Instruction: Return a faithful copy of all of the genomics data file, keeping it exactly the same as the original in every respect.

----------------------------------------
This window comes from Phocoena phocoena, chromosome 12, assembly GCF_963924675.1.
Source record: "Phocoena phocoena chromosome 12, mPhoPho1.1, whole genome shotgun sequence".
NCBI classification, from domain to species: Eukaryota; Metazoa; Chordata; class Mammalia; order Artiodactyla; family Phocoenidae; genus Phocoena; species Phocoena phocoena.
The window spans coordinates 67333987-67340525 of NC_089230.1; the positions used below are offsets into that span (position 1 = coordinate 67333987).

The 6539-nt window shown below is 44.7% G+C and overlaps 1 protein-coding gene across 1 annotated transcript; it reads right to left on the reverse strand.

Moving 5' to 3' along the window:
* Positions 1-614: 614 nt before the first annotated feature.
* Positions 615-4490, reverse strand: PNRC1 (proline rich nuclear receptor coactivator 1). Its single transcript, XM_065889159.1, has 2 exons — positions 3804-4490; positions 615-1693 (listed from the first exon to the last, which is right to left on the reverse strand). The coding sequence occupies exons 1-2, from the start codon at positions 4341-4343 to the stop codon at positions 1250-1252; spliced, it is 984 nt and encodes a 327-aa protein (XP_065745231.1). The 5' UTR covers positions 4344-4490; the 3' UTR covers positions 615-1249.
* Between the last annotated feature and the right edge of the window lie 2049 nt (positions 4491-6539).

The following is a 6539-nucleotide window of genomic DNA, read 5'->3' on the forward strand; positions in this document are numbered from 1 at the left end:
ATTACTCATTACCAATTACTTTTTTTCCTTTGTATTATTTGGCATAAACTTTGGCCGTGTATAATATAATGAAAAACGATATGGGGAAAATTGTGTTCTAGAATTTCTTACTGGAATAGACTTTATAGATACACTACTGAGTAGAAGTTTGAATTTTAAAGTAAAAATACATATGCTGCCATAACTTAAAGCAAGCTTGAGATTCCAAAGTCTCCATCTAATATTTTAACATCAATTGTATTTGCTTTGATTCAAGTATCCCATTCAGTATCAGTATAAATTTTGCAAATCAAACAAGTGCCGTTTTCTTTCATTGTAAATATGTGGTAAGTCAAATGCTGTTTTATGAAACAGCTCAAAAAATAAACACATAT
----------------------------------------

This window comes from Phocoena phocoena, chromosome 12, assembly GCF_963924675.1.
Source record: "Phocoena phocoena chromosome 12, mPhoPho1.1, whole genome shotgun sequence".
NCBI classification, from domain to species: Eukaryota; Metazoa; Chordata; class Mammalia; order Artiodactyla; family Phocoenidae; genus Phocoena; species Phocoena phocoena.
The window spans coordinates 67333987-67340525 of NC_089230.1; the positions used below are offsets into that span (position 1 = coordinate 67333987).

The 6539-nt window shown below is 44.7% G+C and overlaps 1 protein-coding gene across 1 annotated transcript; it reads right to left on the reverse strand.

Moving 5' to 3' along the window:
* Positions 1-614: 614 nt before the first annotated feature.
* Positions 615-4490, reverse strand: PNRC1 (proline rich nuclear receptor coactivator 1). Its single transcript, XM_065889159.1, has 2 exons — positions 3804-4490; positions 615-1693 (listed from the first exon to the last, which is right to left on the reverse strand). The coding sequence occupies exons 1-2, from the start codon at positions 4341-4343 to the stop codon at positions 1250-1252; spliced, it is 984 nt and encodes a 327-aa protein (XP_065745231.1). The 5' UTR covers positions 4344-4490; the 3' UTR covers positions 615-1249.
* Between the last annotated feature and the right edge of the window lie 2049 nt (positions 4491-6539).

The following is a 6539-nucleotide window of genomic DNA, read 5'->3' on the forward strand; positions in this document are numbered from 1 at the left end:
ATTACTCATTACCAATTACTTTTTTTCCTTTGTATTATTTGGCATAAACTTTGGCCGTGTATAATATAATGAAAAACGATATGGGGAAAATTGTGTTCTAGAATTTCTTACTGGAATAGACTTTATAGATACACTACTGAGTAGAAGTTTGAATTTTAAAGTAAAAATACATATGCTGCCATAACTTAAAGCAAGCTTGAGATTCCAAAGTCTCCATCTAATATTTTAACATCAATTGTATTTGCTTTGATTCAAGTATCCCATTCAGTATCAGTATAAATTTTGCAAATCAAACAAGTGCCGTTTTCTTTCATTGTAAATATGTGGTAAGTCAAATGCTGTTTTATGAAACAGCTCAAAAAATAAACACATAT